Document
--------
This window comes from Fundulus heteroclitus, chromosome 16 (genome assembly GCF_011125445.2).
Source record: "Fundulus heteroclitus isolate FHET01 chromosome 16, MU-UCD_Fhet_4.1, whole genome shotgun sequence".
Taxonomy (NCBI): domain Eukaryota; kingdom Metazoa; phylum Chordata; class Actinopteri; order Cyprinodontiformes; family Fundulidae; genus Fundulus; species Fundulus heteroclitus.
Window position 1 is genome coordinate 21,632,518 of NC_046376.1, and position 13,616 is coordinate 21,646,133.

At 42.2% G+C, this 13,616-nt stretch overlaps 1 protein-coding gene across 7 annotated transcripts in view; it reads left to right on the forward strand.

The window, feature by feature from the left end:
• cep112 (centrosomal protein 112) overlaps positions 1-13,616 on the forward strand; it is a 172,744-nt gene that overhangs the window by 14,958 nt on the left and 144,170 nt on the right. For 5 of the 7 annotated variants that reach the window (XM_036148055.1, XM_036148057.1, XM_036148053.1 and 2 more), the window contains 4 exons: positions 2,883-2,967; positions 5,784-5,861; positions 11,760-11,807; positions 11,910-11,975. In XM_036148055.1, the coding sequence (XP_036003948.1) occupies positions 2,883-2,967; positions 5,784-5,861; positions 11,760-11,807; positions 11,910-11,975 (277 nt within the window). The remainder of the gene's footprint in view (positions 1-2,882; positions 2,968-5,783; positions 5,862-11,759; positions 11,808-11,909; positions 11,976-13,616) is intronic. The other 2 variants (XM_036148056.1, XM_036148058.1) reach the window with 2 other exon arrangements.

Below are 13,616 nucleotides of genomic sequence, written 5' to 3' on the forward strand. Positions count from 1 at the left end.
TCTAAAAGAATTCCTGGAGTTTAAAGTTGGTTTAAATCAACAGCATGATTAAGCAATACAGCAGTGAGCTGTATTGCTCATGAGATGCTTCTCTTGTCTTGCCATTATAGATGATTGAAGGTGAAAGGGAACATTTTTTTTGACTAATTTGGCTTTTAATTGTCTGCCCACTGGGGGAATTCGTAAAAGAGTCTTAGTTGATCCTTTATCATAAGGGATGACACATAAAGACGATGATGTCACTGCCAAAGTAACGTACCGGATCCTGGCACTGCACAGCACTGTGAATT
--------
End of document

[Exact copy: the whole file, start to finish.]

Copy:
This window comes from Fundulus heteroclitus, chromosome 16 (genome assembly GCF_011125445.2).
Source record: "Fundulus heteroclitus isolate FHET01 chromosome 16, MU-UCD_Fhet_4.1, whole genome shotgun sequence".
Taxonomy (NCBI): domain Eukaryota; kingdom Metazoa; phylum Chordata; class Actinopteri; order Cyprinodontiformes; family Fundulidae; genus Fundulus; species Fundulus heteroclitus.
Window position 1 is genome coordinate 21,632,518 of NC_046376.1, and position 13,616 is coordinate 21,646,133.

At 42.2% G+C, this 13,616-nt stretch overlaps 1 protein-coding gene across 7 annotated transcripts in view; it reads left to right on the forward strand.

The window, feature by feature from the left end:
• cep112 (centrosomal protein 112) overlaps positions 1-13,616 on the forward strand; it is a 172,744-nt gene that overhangs the window by 14,958 nt on the left and 144,170 nt on the right. For 5 of the 7 annotated variants that reach the window (XM_036148055.1, XM_036148057.1, XM_036148053.1 and 2 more), the window contains 4 exons: positions 2,883-2,967; positions 5,784-5,861; positions 11,760-11,807; positions 11,910-11,975. In XM_036148055.1, the coding sequence (XP_036003948.1) occupies positions 2,883-2,967; positions 5,784-5,861; positions 11,760-11,807; positions 11,910-11,975 (277 nt within the window). The remainder of the gene's footprint in view (positions 1-2,882; positions 2,968-5,783; positions 5,862-11,759; positions 11,808-11,909; positions 11,976-13,616) is intronic. The other 2 variants (XM_036148056.1, XM_036148058.1) reach the window with 2 other exon arrangements.

Below are 13,616 nucleotides of genomic sequence, written 5' to 3' on the forward strand. Positions count from 1 at the left end.
TCTAAAAGAATTCCTGGAGTTTAAAGTTGGTTTAAATCAACAGCATGATTAAGCAATACAGCAGTGAGCTGTATTGCTCATGAGATGCTTCTCTTGTCTTGCCATTATAGATGATTGAAGGTGAAAGGGAACATTTTTTTTGACTAATTTGGCTTTTAATTGTCTGCCCACTGGGGGAATTCGTAAAAGAGTCTTAGTTGATCCTTTATCATAAGGGATGACACATAAAGACGATGATGTCACTGCCAAAGTAACGTACCGGATCCTGGCACTGCACAGCACTGTGAATT